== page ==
I like Dean Cain as her foster dad, though - partly because I like Dean Cain, so I don't mind such utterly daft stunt casting as this and Helen Slater as her foster mum - but mainly because when he's introduced he just shrugs like he could not give a fuck that an alien demigod has just landed in his front yard and told him to look after his cousin because he has cities to flatten and necks to snap.  Cain is just like "muhyeah okay then I don't care" and without speaking a single word, he is already my favorite character in the show.
Cat Grant is being set up as Supergirl's Lex Luthor or J Jonah Jameson already, and even before she's appeared onscreen I don't like this because it reminds me of a similar setup in the comics where the Cat Grant character was thrown under the bus to put Supergirl over with audiences, which I thought was pretty poor storytelling as the problem there was that Supergirl at that time was a pretty flimsy character who buffeted on the winds of each and every writer who took over her title, so what she really needed wasn't an outdated and embarrassing "mean girl" nemesis but a consistent character for more than two months at a time.  It also did a disservice to the relatively new character of Cat Grant who in the comics had a great deal of backstory compared to most of Superman's backing cast (though only ever broke out of the comics to become a one-note sex addict in Lois and Clark), so to see her reduced to petty jealousy of a teenage girl was actually kind of uncomfortable as a reader because it reminded me of how superhero comics generally encourage us to view women.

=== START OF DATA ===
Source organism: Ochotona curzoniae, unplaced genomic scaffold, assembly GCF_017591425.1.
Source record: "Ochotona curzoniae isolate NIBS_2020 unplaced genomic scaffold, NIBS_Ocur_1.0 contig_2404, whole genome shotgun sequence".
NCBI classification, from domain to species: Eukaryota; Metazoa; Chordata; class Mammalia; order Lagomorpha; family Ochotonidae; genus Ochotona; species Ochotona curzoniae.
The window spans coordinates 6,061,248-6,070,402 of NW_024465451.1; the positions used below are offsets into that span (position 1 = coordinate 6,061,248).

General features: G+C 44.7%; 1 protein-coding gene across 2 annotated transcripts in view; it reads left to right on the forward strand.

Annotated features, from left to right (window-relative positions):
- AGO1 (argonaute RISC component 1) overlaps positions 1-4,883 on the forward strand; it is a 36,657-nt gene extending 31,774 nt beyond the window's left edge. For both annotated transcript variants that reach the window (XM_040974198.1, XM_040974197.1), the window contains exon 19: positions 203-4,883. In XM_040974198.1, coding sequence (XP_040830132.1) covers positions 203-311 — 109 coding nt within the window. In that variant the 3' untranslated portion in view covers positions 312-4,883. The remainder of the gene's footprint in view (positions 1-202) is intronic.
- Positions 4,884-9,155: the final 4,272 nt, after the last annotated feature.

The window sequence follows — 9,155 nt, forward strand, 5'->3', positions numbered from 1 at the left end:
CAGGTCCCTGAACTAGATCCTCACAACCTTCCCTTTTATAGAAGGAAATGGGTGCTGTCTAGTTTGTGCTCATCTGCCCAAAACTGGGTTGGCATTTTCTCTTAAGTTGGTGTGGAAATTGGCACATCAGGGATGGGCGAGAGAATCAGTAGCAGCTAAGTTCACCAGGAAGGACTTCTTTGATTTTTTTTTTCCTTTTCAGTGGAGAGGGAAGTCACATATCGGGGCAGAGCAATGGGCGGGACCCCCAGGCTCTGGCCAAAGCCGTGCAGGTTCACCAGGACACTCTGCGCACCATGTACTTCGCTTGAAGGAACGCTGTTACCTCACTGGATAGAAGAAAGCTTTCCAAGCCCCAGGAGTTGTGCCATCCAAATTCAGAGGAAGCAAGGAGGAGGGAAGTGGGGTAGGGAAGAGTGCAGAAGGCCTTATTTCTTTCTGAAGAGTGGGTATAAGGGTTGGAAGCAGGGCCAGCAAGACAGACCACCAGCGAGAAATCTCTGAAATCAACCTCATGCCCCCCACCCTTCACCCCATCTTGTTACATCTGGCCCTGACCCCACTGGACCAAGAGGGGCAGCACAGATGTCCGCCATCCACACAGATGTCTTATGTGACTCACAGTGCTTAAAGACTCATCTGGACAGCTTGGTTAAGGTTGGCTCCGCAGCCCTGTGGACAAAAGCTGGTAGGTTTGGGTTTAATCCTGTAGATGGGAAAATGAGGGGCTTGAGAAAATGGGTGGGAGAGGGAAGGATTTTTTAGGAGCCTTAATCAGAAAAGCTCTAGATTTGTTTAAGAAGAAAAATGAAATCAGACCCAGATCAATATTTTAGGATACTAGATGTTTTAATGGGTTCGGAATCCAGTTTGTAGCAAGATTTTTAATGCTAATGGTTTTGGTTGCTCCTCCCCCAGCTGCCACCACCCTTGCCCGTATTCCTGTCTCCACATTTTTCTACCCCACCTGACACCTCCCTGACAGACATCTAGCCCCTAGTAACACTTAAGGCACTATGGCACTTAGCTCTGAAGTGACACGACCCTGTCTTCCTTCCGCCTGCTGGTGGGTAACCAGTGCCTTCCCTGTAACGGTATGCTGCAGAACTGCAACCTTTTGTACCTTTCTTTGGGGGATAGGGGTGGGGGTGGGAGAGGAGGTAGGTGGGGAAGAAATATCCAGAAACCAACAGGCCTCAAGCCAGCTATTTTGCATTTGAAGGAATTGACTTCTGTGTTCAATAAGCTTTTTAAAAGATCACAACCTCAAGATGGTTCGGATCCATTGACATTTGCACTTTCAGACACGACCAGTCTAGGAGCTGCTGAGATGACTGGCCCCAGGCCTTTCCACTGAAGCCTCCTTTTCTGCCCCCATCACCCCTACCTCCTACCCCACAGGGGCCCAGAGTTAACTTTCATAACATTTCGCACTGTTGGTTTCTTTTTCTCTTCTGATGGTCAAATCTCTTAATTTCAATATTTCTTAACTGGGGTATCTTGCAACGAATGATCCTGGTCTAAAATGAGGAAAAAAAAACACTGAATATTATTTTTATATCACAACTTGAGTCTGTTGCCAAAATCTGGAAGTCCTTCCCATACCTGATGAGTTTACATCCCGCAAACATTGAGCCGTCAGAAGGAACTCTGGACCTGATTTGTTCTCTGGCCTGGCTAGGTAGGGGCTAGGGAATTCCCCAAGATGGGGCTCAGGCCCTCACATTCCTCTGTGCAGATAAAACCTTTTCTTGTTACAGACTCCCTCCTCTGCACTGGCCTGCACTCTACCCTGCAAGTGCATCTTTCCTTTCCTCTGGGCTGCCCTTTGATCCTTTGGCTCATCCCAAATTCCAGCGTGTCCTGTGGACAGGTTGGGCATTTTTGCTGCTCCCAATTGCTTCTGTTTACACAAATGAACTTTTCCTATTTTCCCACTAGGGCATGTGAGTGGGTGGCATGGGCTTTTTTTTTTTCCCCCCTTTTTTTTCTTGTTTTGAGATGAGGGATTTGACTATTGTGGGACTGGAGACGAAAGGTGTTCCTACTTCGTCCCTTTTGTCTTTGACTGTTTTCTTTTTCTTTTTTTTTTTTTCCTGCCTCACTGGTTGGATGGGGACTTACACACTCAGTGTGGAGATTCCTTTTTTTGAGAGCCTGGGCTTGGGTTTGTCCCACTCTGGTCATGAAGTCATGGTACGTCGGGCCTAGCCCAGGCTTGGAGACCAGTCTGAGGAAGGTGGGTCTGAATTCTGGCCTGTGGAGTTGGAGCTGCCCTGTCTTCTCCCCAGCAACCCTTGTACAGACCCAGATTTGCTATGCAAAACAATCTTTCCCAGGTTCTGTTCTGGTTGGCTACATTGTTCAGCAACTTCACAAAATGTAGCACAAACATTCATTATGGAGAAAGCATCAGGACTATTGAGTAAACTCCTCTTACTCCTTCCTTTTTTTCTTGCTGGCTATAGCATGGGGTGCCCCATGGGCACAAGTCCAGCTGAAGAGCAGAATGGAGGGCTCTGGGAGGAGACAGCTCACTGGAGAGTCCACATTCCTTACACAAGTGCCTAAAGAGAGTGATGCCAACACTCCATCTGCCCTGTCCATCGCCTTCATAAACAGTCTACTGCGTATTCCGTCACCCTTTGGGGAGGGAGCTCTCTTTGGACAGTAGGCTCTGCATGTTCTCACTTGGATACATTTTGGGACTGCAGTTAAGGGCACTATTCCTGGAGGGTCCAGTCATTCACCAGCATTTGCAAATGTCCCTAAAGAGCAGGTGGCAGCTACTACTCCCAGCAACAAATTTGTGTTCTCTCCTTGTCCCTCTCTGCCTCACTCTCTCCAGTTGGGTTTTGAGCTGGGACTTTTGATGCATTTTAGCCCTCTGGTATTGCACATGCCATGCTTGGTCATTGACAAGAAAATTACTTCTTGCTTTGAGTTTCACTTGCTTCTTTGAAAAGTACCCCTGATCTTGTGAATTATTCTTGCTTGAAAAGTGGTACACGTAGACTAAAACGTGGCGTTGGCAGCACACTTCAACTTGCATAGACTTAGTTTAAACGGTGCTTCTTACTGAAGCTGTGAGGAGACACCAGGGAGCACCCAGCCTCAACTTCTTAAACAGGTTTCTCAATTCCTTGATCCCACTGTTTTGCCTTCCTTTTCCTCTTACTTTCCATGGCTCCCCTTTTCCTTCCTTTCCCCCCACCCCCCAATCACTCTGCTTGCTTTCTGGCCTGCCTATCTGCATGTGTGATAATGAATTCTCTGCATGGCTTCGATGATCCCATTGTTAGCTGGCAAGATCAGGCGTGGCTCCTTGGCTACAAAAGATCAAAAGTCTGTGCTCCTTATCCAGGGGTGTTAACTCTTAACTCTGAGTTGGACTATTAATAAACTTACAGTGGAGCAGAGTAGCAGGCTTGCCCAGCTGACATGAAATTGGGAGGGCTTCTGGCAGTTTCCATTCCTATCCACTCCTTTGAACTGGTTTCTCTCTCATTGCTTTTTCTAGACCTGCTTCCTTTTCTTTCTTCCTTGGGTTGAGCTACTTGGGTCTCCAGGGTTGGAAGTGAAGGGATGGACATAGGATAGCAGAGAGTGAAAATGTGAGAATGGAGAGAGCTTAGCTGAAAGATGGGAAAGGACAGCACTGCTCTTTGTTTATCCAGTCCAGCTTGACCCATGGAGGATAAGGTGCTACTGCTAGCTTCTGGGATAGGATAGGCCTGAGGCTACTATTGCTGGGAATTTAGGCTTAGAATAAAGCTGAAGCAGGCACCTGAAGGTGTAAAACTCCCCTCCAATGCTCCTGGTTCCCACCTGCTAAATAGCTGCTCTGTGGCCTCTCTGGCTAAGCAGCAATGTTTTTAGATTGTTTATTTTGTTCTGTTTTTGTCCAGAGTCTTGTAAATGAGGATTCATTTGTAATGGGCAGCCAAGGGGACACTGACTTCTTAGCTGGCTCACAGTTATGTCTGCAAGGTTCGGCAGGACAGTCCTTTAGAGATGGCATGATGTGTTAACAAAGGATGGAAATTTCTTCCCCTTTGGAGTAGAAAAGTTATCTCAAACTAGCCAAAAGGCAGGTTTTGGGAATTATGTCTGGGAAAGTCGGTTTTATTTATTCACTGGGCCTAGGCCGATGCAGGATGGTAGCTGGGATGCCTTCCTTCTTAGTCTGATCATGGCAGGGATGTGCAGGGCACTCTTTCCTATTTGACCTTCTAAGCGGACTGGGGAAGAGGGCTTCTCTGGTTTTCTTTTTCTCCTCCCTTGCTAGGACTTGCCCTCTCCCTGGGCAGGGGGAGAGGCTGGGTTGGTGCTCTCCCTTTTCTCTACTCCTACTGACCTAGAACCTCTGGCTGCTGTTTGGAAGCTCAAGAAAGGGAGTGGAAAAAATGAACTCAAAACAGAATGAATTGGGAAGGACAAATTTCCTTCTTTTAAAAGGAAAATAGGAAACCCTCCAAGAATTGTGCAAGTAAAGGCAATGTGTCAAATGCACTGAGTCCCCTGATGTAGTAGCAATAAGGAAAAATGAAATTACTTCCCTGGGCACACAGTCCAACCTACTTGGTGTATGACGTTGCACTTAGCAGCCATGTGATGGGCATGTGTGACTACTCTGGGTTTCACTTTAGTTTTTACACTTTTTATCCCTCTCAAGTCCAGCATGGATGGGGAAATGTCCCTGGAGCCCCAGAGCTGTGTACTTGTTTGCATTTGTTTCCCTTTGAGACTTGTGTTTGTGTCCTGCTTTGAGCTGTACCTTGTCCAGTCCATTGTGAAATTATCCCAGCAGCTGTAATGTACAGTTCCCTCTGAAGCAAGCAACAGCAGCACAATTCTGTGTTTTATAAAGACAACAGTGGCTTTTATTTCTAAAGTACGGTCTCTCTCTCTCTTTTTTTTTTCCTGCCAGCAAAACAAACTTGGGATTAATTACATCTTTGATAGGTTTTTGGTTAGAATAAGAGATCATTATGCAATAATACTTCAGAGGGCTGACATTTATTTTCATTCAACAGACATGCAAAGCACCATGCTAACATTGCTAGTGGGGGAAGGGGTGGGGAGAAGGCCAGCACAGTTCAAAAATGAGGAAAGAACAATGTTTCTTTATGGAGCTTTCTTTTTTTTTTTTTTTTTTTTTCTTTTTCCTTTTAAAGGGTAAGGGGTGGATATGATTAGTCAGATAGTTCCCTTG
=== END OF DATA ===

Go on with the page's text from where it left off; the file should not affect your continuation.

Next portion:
Oh hey, now I remember where I've seen this actor who plays Supergirl's bezzie - he was that super-unlikeable prick in Smash.  I'll be upfront and say he might have done too good an acting job on that, as I now instinctively hate this character he's playing, even before he says the line "if there was an algorithm for love I would know about it."

James Olsen is introduced as an impressive specimen of towering manhood - I'm not gay or anything, but yeah, I probably would - which seems a bit off to me as he's more well known as a scrappy gopher with lots of heart.  He's kind of one-note here, to be honest, and not very interesting.  Teen shows are literally choking on characters like this - though to be fair, they're choking on scrappy gophers, too (Supergirl's bezzie from Smash being a prime example).

Supergirl has just thrown herself on the sofa of her UTTERLY MASSIVE apartment saying "I don't think I'm living up to my potential", because we're not going to beat about the bush in Supergirl pilot land, we're just going to straight-up read our own character description from the show's PR material.  You know what?  I don't care.  It saves time.  But that apartment - Jesus.  Clearly this city doesn't suffer the same problems with housing that the rest of the cities of the Western world do.  An asshole and a contributor to the social cleansing of the modern urban environment - she needs to save puppies or something real quick, because I am not liking this woman so far.
I think the record will reflect that I am totally on board for superheroines doing plane rescues, but it is 2015 now and outside parody, I think we can do better for an origin story.  Before flying, Supergirl also throws away a perfectly good coat for some reason - more evidence she is stinking rich!  She was also wearing this huge overcoat while on a date in a nightclub for some reason - or was it a restaurant?  I literally could not tell what the set designers were going for just by looking.  Also I am not sure what to make of her clearly only taking an interest in a crashing plane when she thinks it has someone she knows on it.  Oh wait, I do: asshole.